At the end of January of this year, writer Yann Martel mailed his last book to Stephen Harper. For over three and a half years, the prize-winning author of The Life of Pi has sent a biweekly letter to the Prime Minister, enclosed with a book that he hoped our country’s elected leader would read, in the hope that it would – as he said in the letter accompanying the first book – provoke an “unwitting self-examination,” and “shudders of worry and denial,” and perhaps ultimately make the prime minister “existentially thicker.”

Martel’s reading list for Prime Minister Harper was eclectic, and would have comprised a few well-packed bookshelves in the home of a well-read individual in any of our cities. Novels dominated, with a smattering of plays and poetry, memoirs, essays, and even a graphic novel or two – what an older person, or one unaccustomed to reading the book sections of quality newspapers, would call a comic book.

Even with the project formally at an end with the gift of the hundredth book, it’s hard to figure out exactly what Martel intended to accomplish. Cynically, you could call it a publicity stunt and a make-work scheme for the writer, who has already published a collection of the first fifty-five letters sent to Harper in 2009. (It’s worth noting that, while there were only fifty-five in the English-Canadian edition, there were sixty in the version published in Quebec. A creative thinker such as Martel must surely recognize a winking metaphor, bound to prompt an aside about our two resentful solitudes, and the terminally unbalanced machinery of federalism. I’m making this aside as my own gift to the author.)

His goal, tellingly, wasn’t overtly political; in the 2007 Globe and Mail article where Martel publicly announced his project, he speculated that the Prime Minister’s job “fills his entire consideration and froths his sense of busied importance to the very brim,” with the result that he “sounds and governs like one who cares little for the arts.” Martel said that he hoped to speak to Stephen Harper’s “moments of stillness,” and that he would send him books “known to expand stillness.”

The Prime Minister ended up with a stack of books that included Sir Gawain and the Green Knight, Shakespeare’s Julius Caesar, Carol Shields’ biography of Jane Austen, A Clockwork Orange, a collection of Paul McCartney’s lyrics, and an Agatha Christie mystery. Politics inevitably arose, though, with the gift of Michael Ignatieff’s The Lesser Evil: Political Ethics in an Age of Terror in January of 2009, where Martel admiringly noted Ignatieff’s “impressive c.v.” and “formidable intellect,” and imagined the possibility that “he may even take your job.” Just two years, but it seems so long ago.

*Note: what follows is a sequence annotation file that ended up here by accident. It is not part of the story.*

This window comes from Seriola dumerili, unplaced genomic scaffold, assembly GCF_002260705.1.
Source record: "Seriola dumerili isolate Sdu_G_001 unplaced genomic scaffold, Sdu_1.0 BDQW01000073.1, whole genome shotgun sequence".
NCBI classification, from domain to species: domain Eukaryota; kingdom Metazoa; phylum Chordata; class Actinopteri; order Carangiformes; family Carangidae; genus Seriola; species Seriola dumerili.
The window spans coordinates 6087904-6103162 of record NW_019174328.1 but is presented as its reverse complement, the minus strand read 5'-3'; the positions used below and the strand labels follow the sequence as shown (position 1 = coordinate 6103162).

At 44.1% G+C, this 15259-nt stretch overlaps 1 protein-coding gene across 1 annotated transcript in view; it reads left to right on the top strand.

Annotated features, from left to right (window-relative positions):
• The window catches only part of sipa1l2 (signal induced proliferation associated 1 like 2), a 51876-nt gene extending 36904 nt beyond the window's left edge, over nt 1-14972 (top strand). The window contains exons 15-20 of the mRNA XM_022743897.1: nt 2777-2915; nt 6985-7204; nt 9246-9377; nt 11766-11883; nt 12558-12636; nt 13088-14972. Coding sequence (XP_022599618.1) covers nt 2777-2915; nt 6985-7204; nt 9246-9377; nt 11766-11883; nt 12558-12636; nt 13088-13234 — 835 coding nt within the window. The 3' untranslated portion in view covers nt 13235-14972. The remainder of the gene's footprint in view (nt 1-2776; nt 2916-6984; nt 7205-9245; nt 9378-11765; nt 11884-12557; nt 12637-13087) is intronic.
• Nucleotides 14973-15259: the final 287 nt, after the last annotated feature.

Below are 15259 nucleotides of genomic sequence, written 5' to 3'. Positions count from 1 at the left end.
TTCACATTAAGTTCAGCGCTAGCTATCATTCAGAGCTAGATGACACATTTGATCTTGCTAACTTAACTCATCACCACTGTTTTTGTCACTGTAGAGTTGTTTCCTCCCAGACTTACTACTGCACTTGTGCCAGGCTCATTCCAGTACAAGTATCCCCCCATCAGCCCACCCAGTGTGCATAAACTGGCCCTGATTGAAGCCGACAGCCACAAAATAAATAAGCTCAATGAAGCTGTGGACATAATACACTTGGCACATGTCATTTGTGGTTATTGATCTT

It’s tempting to make fun of Martel’s epistolary project, which came closest to self-parody early last year, in a breathless paragraph describing a letter the author received from U.S. president Barack Obama. (“The President of the United States wrote to me – to me! For sure I’m going to have the note framed. If there was a way of tattooing it on my back, I would.”) But there’s nothing Martel attempted that we on the pro-life side wouldn’t love to accomplish, if we still imagined that Stephen Harper had any intention of intentionally renewing the debate on abortion.

You could assemble a small group of recent, explicitly pro-life novels – titles like Brian Gail’s Fatherless, Daniel Gura’s God’s Avenger, Michael O’Malley’s Prolifers and Lois Amari’s The Human Farm. It isn’t a list as long or critically esteemed as the one Martel sent to the Prime Minister, and I can’t speak to its overall quality as they were either self-published or printed by small presses, and I don’t actually know anyone who’s read them; be assured that authoring a novel with an overtly pro-life message is probably the quickest way to begin a peerless collection of rejection letters.

It might be more considerate of our busy Prime Minister to queue up a list of films on, as pro-life messages have been more resonant in movies than literature lately. There’s Alejandro Gomez Monteverde’s Bella, a hit on the church basement screening circuit a few years ago, and actual box office sensations like Juno and Knocked Up, which almost seemed to surprise themselves by embracing the premise that keeping a baby was a more sympathetic decision for their protagonists to make than killing one.

Harper’s Ziplist would have to include the 1965 film Alfie, which pivots around a scene, still gut-wrenching today, where Michael Caine’s character is confronted with the bloody consequences of his careless treatment of women.

Just as it’s nearly impossible to make abortion either a sympathetic decision or a satisfying conclusion, denying the transcendent value of life is a poor prescription for great, abiding art. Nihilism might have a morbid appeal for depressives, or indulged or neglected young people with an acute sense of their perceived oppression, but both common sense and healthy aesthetics – not to mention wise politics – will reject it out of hand. In the end, it doesn’t matter what Stephen Harper reads as much as what our children and our neighbours read, and the certainty that great art will embrace the value of life and reject despair.